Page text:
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When one wants to move across the Atlantic, from France to the US, what is authorized and what are the options to bring in a lot of stuff?

I am not talking about furniture but about large suitcases. I expect to pack 3 to 4 large suitcases. I am worried about the cost of extra luggage on the plane.

Are there other options, like is shipping separately my stuff allowed? and is it possible at a reasonable cost (I am mostly wondering about the relative cost between the plane and the shipping options, if prices are really different). Do cruises have higher luggage allowance?

  • what country are you moving/shipping from? I think this makes a difference – dax Mar 13 '14 at 9:28
  • France, if that matters. I update the question. – Vince Mar 13 '14 at 9:36
  • you can use luggage to ship's service. here has a low charge for shipping. – rezakhan Feb 7 at 6:44
  • Don't forget that voltage and plugs are different in US. Laptops and phone chargers will probably be fine. Hairdryers won't work. Probably worth bringing a French extension lead with four or six sockets and then cutting the plug off and fitting a US plug when you get there. – Martin Bonner supports Monica Feb 7 at 12:19
6

When I moved from South Africa to Poland I segregated my belongings. This varies if you are a single or married with children. I was single.

  • Can I buy this in Poland cheaply enough to leave behind in ZA?

    • Clothes, underwear, boots.
    • Basically I took the clothes on me and some 2 pair of clean underwear.
  • Is this expensive, fragile and irreplaceable

    • Notebooks, jewelry, family related things, important documents, birth certificate, passports, ID's, etc.
    • keep you bank account open and withdraw money on the other side. DO not take large amounts of cash with you. Just a few hundred bucks to keep you going.
    • Take it with you into hand luggage
  • Is this irreplaceable but NOT urgent for me?

    • Photo albums, gifts and sentimental items
    • Packed into a big box, taped and sealed it very well, and posted with the post office using a tracked, but land/sea freight that takes 2-4 months. On about 30kg it cost me slightly less than checked in baggage- But I did not need to carry it around with me. Send it to a friend.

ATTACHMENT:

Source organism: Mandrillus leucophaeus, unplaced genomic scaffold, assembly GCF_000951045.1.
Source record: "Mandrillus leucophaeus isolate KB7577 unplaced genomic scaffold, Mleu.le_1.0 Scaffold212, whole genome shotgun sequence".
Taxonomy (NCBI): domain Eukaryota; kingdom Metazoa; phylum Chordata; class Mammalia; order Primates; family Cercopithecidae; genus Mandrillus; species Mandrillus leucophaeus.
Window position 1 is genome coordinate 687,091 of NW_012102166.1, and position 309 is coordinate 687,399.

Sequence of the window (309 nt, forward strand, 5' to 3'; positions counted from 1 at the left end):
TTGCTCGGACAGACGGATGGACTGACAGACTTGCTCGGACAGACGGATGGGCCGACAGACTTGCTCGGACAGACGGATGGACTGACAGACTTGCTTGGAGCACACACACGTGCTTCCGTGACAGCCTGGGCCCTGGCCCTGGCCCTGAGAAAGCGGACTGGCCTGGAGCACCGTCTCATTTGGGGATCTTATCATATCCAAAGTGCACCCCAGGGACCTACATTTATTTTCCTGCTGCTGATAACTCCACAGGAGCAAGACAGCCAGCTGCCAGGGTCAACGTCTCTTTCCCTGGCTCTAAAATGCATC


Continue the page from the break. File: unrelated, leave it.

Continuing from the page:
Find a charity shop, 2nd hand cloth shop or markets on the other side to stock up on some clothes before you get your first pay check.

4

When I moved from the US to the UK I found it was much cheaper to use my baggage allotment on the airplane and ship the rest by air freight. It takes a few days more but it is much more economical as excess baggage charges on the airlines are astronomical!

4

Often shipping rates between countries are very different (shipping equivalent boxes to the US from the UK, France and Germany for example), so you'd probably do well to check the prices first - and when checking the prices for shipping, take into account that you'll probably want to 'deluxe' option - tracking at the least and probably insurance, etc. Write all the options down before you look at the alternatives so you have a good basis of comparison.

In the past I've shipped things from one country to another and at the end of the day cheaper cost isn't worth it if you end up with missing things. If you go this route, be sure you either only ship things you would be comfortable losing, or pay the money to have them as insured/tracked/protected as is possible.

Airlines often allow you to buy one or two extra bags for a reasonable fee (50 Euro/bag) if you buy in advance and online. I've found the best option (in terms of both finances and security) to be taking what you can on the plane and shipping the rest.

3

For transatlantic flights you generally receive a free baggage allowance of 1 or 2 checked bags depending on the carrier and class of your ticket. The price of additional bags varies with carrier, class, and sometimes route. For US Airways on transatlantic trips one bag is free, the 2nd bag costs $100 and the 3rd and 4th bags would cots $200 each.

Baggage allowances on cruises are a bit more relaxed. For example NCL says: